Before we talk about basic rules for reading Chinese characters, we have to know a bit about how Chinese characters are formed.
Generally, there are four main forms of Chinese characters.
1, Pictograms (象形)(xiang4 xing2).
Some Chinese characters were developed from the drawing of objects. For example, is the original form of 日(ri4) (sun). is the form of 水(shui3) (water).
Many characters became abstract with the development, but you can still get a clue here or there.
2, Simple indicatives (指事)(zhi3 shi4).
With this form, many Chinese characters with abstract meaning were created. For example, 一 (yi1) means one, 二(er4) means two, with sun and moon staying together means bright(明)(ming2).
3, Compound indicatives (会意)(hui4 yi4).
Based on the forms of pictograph and indicatives, many Chinese characters are created to express more meanings.
For example, 林 (lin2) (grove) is composed of two 木 (mu4) (tree), 森 (sen1) (forest) is composed of three 木, 旦(dan4) (dawn) is composed of 日 and one horizontal line meaning the sun’s rising up.
4, Phono-semantic compound characters (形声) (xing2 sheng1).
With this form, the Chinese character is usually composed of two elements. Usually, one elements is responsible for the pronunciation (phonetic), another element is in charge with the meaning (semantic).
For example, 爸(ba4) (dad) is compounded with the meaning of 父(fu4) (father) and the sound of 巴(ba1) (stick, wish).
妈(ma1) (mom) is compounded with the meaning of 女(nv3) and the sound 马(ma3) (horse).
It is said that close to 90% of Chinese characters are phono-semantic compounded characters, which makes reading Chinese characters become an interesting guess game.
With above knowledge, now let’s talk about basic rules for reading Chinese characters.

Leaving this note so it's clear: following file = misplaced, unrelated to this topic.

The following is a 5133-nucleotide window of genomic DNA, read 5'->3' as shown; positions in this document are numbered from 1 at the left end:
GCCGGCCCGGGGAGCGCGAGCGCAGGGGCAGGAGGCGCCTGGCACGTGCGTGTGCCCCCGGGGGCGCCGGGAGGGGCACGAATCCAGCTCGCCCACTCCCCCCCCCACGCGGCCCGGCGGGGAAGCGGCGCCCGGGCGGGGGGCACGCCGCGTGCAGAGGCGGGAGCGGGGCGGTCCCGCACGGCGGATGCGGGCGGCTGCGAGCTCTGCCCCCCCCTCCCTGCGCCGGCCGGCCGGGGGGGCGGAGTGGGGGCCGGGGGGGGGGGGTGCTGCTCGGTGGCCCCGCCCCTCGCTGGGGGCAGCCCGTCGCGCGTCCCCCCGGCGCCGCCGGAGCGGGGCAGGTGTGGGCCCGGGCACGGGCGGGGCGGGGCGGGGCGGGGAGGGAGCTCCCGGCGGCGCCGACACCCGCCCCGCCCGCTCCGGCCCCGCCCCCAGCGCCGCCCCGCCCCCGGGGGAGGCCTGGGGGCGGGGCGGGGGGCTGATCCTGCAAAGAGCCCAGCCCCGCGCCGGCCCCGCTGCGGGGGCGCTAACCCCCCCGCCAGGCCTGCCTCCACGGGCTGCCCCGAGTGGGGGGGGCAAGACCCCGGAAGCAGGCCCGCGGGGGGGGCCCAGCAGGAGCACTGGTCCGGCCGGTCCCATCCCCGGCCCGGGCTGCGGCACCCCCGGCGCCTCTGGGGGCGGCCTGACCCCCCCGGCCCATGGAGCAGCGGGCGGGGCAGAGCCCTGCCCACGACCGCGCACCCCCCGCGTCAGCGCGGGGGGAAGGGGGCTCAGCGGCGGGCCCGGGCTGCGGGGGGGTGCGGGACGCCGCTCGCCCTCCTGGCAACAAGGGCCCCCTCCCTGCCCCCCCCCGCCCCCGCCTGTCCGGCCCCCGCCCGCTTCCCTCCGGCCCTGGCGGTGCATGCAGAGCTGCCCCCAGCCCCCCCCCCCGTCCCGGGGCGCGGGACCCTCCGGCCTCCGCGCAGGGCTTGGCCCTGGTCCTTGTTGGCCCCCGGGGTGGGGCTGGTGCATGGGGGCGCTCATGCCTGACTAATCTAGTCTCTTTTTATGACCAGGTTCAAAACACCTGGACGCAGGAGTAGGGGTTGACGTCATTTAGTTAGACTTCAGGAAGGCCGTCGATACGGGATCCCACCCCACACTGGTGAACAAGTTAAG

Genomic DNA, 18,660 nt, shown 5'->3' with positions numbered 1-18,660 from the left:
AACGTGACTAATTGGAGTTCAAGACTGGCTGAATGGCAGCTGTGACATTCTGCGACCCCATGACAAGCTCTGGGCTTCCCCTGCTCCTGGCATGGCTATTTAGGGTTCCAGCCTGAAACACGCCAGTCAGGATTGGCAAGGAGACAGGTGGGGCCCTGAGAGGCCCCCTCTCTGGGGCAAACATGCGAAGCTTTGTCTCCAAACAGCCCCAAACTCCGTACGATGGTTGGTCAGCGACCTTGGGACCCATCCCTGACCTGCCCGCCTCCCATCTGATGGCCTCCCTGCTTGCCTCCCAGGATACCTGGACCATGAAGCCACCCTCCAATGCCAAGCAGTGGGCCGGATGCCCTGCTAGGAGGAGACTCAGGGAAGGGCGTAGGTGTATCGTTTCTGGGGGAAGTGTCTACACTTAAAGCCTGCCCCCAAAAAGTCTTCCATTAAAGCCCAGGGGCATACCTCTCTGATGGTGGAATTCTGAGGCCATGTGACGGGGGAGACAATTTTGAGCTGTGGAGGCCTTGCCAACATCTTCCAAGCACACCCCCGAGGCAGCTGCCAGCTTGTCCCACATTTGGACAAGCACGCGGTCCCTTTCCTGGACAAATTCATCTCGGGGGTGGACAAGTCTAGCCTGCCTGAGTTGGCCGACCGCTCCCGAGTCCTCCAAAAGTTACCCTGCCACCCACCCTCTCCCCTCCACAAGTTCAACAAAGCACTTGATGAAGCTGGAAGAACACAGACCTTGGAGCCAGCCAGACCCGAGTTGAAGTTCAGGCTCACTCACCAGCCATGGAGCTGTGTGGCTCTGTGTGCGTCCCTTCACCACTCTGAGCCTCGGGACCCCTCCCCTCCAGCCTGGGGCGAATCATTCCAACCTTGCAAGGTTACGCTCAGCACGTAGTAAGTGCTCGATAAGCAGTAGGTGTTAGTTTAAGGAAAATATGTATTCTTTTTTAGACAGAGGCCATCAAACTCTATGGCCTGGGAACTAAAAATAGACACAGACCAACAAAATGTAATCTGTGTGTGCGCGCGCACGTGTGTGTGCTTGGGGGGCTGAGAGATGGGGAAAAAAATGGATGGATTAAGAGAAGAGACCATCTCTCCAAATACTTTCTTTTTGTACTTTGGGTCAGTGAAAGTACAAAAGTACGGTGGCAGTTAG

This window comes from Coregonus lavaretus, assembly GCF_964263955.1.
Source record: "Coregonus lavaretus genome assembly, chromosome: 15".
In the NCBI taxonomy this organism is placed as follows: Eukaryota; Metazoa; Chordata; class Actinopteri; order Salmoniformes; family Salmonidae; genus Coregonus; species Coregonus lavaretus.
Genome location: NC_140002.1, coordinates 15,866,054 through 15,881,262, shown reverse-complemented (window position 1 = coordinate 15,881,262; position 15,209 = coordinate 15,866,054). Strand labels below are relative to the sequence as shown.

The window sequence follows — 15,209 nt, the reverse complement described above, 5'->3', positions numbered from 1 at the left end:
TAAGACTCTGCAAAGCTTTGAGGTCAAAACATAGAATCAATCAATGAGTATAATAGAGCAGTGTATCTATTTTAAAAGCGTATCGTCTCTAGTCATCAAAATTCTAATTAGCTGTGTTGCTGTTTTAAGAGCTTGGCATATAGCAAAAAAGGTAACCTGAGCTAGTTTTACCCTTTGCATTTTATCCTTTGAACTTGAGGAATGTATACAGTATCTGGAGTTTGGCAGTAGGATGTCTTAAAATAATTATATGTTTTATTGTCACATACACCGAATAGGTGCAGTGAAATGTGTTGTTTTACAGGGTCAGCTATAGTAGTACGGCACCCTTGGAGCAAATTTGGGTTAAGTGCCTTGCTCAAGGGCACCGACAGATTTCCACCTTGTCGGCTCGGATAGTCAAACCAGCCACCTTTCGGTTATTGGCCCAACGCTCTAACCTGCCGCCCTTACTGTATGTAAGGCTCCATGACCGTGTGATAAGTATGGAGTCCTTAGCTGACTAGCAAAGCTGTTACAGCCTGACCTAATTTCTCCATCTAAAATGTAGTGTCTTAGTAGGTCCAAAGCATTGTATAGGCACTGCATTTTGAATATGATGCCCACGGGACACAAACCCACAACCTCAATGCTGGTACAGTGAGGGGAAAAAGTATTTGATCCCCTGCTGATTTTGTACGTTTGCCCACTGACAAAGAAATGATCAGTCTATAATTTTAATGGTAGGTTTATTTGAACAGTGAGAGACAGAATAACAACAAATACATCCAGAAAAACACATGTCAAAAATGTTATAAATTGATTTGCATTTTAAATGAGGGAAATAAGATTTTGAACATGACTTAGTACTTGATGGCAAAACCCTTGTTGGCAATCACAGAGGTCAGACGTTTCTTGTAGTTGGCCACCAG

As we know, most Chinese characters are compounded with phonetic and semantic elements.
Many semantic elements are known as radicals (部首) (bu4 shou3). Some phonetic elements are radicals also.
If you wish to read the meaning Chinese characters well, first, you have to know well of common radicals.
Second, you have to be familiar with characters that are created in the first 3 forms: pictograms, simple indicatives and compound indicatives.
The reason is because many phono-semantic compounded Chinese characters are created based on these characters.
Unlike English which words are organized in an alphabetic order, Chinese characters are often classified according to their radicals.
There are 214 radicals that are usually sorted by the number of strokes.
It means, the less strokes of the radical, the more upfront of the order of this radical.
If you wish to know basic rules for reading Chinese characters, then you have to spend some time to be familiar with radicals.
Usually, one radical can be compounded with many different characters to form a group of characters that express the similar meaning.
For example, 女 means female, there are many Chinese characters with radical 女 express the meaning of female: 妈, 姐(jie3) (older sister), 妹(mei4) (younger sister), 姨(yi2) (aunt) etc.
Once you know the radical, you can guess to read the meaning of the Chinese character even you might meet the character for the first time.
For example, what is the meaning of “娘” ( niáng )？
You might have no idea, but you can have a guess based on the radical “女”: This character might be related with a woman. You are right, “娘” means: mom, mother.
However, some characters and radicals might not follow the rule exactly, at least you get a basic idea about how to read the meaning of Chinese characters in many situations.
In this post, I will explain the meaning of some common radicals and give you examples of Chinese characters.
1, イ (people radical) (ren2 zi4 pang2) means the character is related with people, for example, 你(ni3) (you), 仁(ren2) (kind), 他(ta1) (he or him).
2, 冫(ice radical) (liang3 dian3 shui3) means the character is related with cold, for example, 冰(bing1) (ice), 冻(dong4) (freeze)，凉(liang2) (cold).
3, 氵(water radical) (san3 dian3 shui3) means the character is related with water, for example, 河(he2) (river), 海(hai3)(ocean), 沐(mu4)(shower).
4, 疒 (disease radical) (bing4 zi4 tou2) means the character is related with disease, for example, 病(bing4) (sick), 痘(dou4)(small pox), 痛(tong4) (painful).
5, 宀 (roof radical) (bao3 gai4 er2) means the character is related with house or roof, for example, 宝(bao3) (treasure), 安(an1)(peaceful), 宜(yi2) (suitable).
Above are just examples to help you get an idea about the function of radicals. Once you know more of Chinese characters, you will find the rule yourself.
Now you get the idea about how to read the meaning of Chinese character with the help of radicals and know well of some basic sole characters, what about the pronunciation of the character?
In my next post, I will talk about which way is better to read Chinese characters: English, pinyin or Chinese characters? So you will know what you should focus on.